Realizing sustainable development goals means undertaking a massive effort to deploy capital
In July, several aid groups came together to tackle what the United Nations called the biggest humanitarian crisis since the end of World War II: More than 20 million people in 10 African countries were at risk of famine.
Aid groups pulled together under the umbrella of the Global Emergency Response Coalition and went to work, backed by $1 million in matching donations from the PepsiCo Foundation and investment giant BlackRock (BLK) Inc. (BLK) Additional help came from large corporations such as Google and Twitter Inc.
One can easily see the role private capital plays in making a significant difference on the world stage. In the case of the African famine, a crisis was brought to light and large institutions mobilized to deploy capital. That essential help is heartening to see.
But the root causes of issues like hunger, global inequality and climate degradation still remain and require much greater and sustained capital allocation if we are going to bring an end to catastrophic famines and other avoidable disasters. Current resources, while hugely valuable, are insufficient to address these systemic challenges.
The world is facing a host of slow-motion crises that only long-term planning and continued resource allocation will fix. These problems, targeted in the United Nations' sustainable development goals, will require trillions in new capital per year. That sounds like a tall order.
But this number is not so intimidating when we take into account that many times that amount is invested each year, already working to deliver financial results. If investors broaden the targeted results of that capital to deliver impactful social or environmental progress alongside a financial return — the rapidly growing practice known as impact investing — then money of a scale capable of realizing the global goals will become available.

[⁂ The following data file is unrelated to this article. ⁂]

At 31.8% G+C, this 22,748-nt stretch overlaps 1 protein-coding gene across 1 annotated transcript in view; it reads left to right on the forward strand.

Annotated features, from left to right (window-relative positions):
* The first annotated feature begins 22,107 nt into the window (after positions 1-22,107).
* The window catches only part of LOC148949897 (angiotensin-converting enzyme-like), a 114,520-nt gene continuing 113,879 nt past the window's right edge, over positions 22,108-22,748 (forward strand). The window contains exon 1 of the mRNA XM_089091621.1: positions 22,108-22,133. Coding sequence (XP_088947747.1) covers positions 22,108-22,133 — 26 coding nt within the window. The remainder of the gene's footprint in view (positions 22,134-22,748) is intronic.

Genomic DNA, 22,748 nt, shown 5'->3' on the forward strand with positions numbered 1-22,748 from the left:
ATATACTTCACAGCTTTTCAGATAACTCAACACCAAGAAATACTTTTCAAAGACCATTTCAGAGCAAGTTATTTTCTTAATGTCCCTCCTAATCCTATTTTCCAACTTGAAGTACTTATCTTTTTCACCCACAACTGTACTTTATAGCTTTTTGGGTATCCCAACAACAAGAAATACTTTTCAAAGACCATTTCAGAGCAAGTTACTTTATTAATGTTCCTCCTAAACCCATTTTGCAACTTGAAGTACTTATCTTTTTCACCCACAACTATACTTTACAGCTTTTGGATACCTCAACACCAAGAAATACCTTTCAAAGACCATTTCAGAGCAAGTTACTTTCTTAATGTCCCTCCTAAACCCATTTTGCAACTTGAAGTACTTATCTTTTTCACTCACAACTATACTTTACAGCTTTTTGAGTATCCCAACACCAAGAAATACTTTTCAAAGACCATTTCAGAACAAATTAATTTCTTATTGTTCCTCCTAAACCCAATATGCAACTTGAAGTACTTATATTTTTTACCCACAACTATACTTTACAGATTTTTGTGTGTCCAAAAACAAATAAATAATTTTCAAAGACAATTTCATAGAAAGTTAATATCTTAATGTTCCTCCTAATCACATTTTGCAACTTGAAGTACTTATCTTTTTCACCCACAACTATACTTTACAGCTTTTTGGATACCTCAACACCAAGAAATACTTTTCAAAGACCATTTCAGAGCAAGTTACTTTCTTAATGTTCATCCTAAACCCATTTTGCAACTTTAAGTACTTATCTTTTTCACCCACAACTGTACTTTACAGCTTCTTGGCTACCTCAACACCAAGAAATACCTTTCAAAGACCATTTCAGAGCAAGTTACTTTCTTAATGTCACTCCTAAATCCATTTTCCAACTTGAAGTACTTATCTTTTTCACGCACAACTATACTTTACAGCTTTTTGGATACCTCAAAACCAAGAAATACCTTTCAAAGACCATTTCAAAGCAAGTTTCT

The case for impact investing, which has been practiced for decades and has really taken off in the past 10 years, has been made and proven. If all leading investment organizations began a concerted effort to dramatically increase their annual investment capital into impact investing, this could put the needed trillions to work each year focused on issues addressed by these ambitious and important global goals.
A change in thinking
When the United Nations developed the sustainable development goals in 2015, it did so with active private-sector input, and the recognition that it would be impossible to achieve the goals without private investment. In July 2017, U.N. Secretary General António Guterres reiterated this point when he addressed private-sector investors at the High Level Political Forum, a two-week gathering that met to examine progress on the global goals.
"We need to make sure that international financial institutions are able to leverage resources and multiply their capacity to fund the implementation of the SDGs," Mr. Guterres told the gathering of officials and stakeholders.
This suggests a significant change in global thinking. The United Nations traditionally has focused on the governments of its member nations and affiliated non-governmental organizations. But during the design and drafting of these goals, the U.N. acknowledged the tremendous untapped potential of the world's investment capital to contribute to positive global change.
The question is: Can it be effectively deployed at a scale that will match the scale of the need?